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New research by the London School of Economics has shown the types of workplace wellbeing initiatives that employees really value - and the role that employers and employees have. 

What do employees value most? 

According to the research, if HR managers and business owners want to make a difference to how their employees feel at work, they should create a workplace that encourages: 
Sufficient work-life balance 
Decent pay 
Autonomonous working conditions 
Psychological safety 

Ill-being definition 

The researchers, led by behavioural scientist Dr Jasmine Virhia and co-author Dr Grace Lordan, interviewed 100 people across banking, finance and professional services in the UK and in their research encountered examples of where employers' actions or lack of actions had led to a culture of 'ill-being' 
Ill-being is defined as an unhealthy, unhappy to unpreporous condition - and in practice the researchers heard about bullying left unchallenged, favouritism, burnout and lack of career progression. These, they showed, had a greater impact on 'ill-being' than workplace wellbeing initiates had on improving culture. 
The researchers created the 'Beyond Workplace Wellbeing' framework.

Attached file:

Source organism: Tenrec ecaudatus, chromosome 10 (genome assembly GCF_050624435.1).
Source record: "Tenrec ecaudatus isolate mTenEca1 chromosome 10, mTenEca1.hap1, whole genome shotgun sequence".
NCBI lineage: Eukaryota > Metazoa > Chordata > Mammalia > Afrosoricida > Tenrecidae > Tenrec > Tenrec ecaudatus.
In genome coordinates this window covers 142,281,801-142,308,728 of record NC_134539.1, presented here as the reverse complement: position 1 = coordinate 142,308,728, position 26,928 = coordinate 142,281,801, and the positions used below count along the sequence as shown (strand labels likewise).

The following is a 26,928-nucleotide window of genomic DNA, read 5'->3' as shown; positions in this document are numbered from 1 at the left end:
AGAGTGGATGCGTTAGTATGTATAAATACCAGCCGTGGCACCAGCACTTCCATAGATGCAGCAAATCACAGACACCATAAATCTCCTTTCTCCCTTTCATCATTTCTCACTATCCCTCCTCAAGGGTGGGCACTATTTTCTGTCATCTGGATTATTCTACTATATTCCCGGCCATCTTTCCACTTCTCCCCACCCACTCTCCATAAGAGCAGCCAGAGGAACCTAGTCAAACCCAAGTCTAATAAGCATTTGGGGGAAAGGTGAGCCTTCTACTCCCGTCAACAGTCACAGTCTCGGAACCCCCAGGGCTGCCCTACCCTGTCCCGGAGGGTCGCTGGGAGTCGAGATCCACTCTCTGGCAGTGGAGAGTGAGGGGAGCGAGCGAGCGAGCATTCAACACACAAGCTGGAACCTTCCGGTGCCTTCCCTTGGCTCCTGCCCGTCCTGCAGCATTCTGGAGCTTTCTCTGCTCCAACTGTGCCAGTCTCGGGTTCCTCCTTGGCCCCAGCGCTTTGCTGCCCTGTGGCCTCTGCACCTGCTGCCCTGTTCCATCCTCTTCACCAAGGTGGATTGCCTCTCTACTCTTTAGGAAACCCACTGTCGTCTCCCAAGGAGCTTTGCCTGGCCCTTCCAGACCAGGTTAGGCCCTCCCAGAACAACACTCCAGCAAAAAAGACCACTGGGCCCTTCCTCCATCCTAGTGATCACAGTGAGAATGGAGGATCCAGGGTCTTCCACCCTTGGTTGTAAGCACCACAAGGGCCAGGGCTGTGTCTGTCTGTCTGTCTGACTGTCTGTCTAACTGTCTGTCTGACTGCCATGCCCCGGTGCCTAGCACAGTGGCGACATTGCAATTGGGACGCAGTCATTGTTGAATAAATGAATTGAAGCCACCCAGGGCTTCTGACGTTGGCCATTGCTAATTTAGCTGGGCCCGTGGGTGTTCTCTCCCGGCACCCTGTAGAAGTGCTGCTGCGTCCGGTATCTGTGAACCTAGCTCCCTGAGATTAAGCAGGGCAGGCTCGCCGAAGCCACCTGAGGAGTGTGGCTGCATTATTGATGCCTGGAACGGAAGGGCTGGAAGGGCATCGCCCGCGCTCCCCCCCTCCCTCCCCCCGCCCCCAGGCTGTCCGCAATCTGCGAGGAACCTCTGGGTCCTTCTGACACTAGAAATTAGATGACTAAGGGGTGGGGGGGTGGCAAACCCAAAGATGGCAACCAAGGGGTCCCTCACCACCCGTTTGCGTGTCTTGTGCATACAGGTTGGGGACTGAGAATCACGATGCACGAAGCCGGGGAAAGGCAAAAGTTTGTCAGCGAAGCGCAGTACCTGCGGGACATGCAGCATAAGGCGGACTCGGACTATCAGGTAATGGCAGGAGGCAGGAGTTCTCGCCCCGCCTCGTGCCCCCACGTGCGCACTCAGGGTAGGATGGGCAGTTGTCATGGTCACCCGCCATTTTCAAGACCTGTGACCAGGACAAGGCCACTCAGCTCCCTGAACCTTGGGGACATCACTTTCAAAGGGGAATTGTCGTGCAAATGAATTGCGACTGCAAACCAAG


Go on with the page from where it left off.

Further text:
At its core is a reframing of employers' responsibilities and a call to move from a paternalistic stance to returning the ownership of a person's happiness to the person themselves - focussing on minimising 'ill-being' through creating an environment that promotes people's ability to thrive. And then leaving employees themselves to attend to their own happiness in the ways that they would want to. 
We have been looking at and learning from the framework, which sets out guidance on how not to adversely impact psychological and physical health.  
It also sets out what is within the employer's area of responsibility (creating the environment) and the employee's area of respinsibility (personal wellbeing). It emphasises the importance of addressing ill-being and psychological safety in the workplace, promoting employee autonomy in task management and work hours, and highlights the significance of psychological safety in the workplace and its impact on employee wellbeing. 
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